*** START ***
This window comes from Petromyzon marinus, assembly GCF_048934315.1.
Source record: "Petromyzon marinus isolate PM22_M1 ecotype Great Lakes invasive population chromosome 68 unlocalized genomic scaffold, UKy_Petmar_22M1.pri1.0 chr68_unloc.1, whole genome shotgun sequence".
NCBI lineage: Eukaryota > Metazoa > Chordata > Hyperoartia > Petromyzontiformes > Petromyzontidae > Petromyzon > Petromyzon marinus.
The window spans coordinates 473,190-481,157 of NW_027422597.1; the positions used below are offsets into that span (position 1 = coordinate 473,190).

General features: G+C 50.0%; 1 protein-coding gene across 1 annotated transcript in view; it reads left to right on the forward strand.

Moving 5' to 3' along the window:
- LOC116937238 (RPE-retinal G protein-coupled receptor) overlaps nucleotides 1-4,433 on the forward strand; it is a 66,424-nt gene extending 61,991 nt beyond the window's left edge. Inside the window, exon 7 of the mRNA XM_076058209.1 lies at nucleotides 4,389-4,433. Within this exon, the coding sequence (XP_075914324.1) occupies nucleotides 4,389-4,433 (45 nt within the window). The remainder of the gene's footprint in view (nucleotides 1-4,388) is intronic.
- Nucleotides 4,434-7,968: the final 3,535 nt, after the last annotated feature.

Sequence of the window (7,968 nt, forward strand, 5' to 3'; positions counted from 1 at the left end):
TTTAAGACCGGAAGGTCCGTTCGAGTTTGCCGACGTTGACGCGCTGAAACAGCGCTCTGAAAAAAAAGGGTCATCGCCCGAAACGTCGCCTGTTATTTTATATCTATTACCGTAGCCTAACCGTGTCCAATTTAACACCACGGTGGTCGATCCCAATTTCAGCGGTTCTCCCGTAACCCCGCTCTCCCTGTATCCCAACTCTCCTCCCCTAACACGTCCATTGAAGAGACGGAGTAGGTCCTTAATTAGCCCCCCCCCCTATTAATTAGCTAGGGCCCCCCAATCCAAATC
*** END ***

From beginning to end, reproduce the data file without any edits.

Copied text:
This window comes from Petromyzon marinus, assembly GCF_048934315.1.
Source record: "Petromyzon marinus isolate PM22_M1 ecotype Great Lakes invasive population chromosome 68 unlocalized genomic scaffold, UKy_Petmar_22M1.pri1.0 chr68_unloc.1, whole genome shotgun sequence".
NCBI lineage: Eukaryota > Metazoa > Chordata > Hyperoartia > Petromyzontiformes > Petromyzontidae > Petromyzon > Petromyzon marinus.
The window spans coordinates 473,190-481,157 of NW_027422597.1; the positions used below are offsets into that span (position 1 = coordinate 473,190).

General features: G+C 50.0%; 1 protein-coding gene across 1 annotated transcript in view; it reads left to right on the forward strand.

Moving 5' to 3' along the window:
- LOC116937238 (RPE-retinal G protein-coupled receptor) overlaps nucleotides 1-4,433 on the forward strand; it is a 66,424-nt gene extending 61,991 nt beyond the window's left edge. Inside the window, exon 7 of the mRNA XM_076058209.1 lies at nucleotides 4,389-4,433. Within this exon, the coding sequence (XP_075914324.1) occupies nucleotides 4,389-4,433 (45 nt within the window). The remainder of the gene's footprint in view (nucleotides 1-4,388) is intronic.
- Nucleotides 4,434-7,968: the final 3,535 nt, after the last annotated feature.

Sequence of the window (7,968 nt, forward strand, 5' to 3'; positions counted from 1 at the left end):
TTTAAGACCGGAAGGTCCGTTCGAGTTTGCCGACGTTGACGCGCTGAAACAGCGCTCTGAAAAAAAAGGGTCATCGCCCGAAACGTCGCCTGTTATTTTATATCTATTACCGTAGCCTAACCGTGTCCAATTTAACACCACGGTGGTCGATCCCAATTTCAGCGGTTCTCCCGTAACCCCGCTCTCCCTGTATCCCAACTCTCCTCCCCTAACACGTCCATTGAAGAGACGGAGTAGGTCCTTAATTAGCCCCCCCCCCTATTAATTAGCTAGGGCCCCCCAATCCAAATC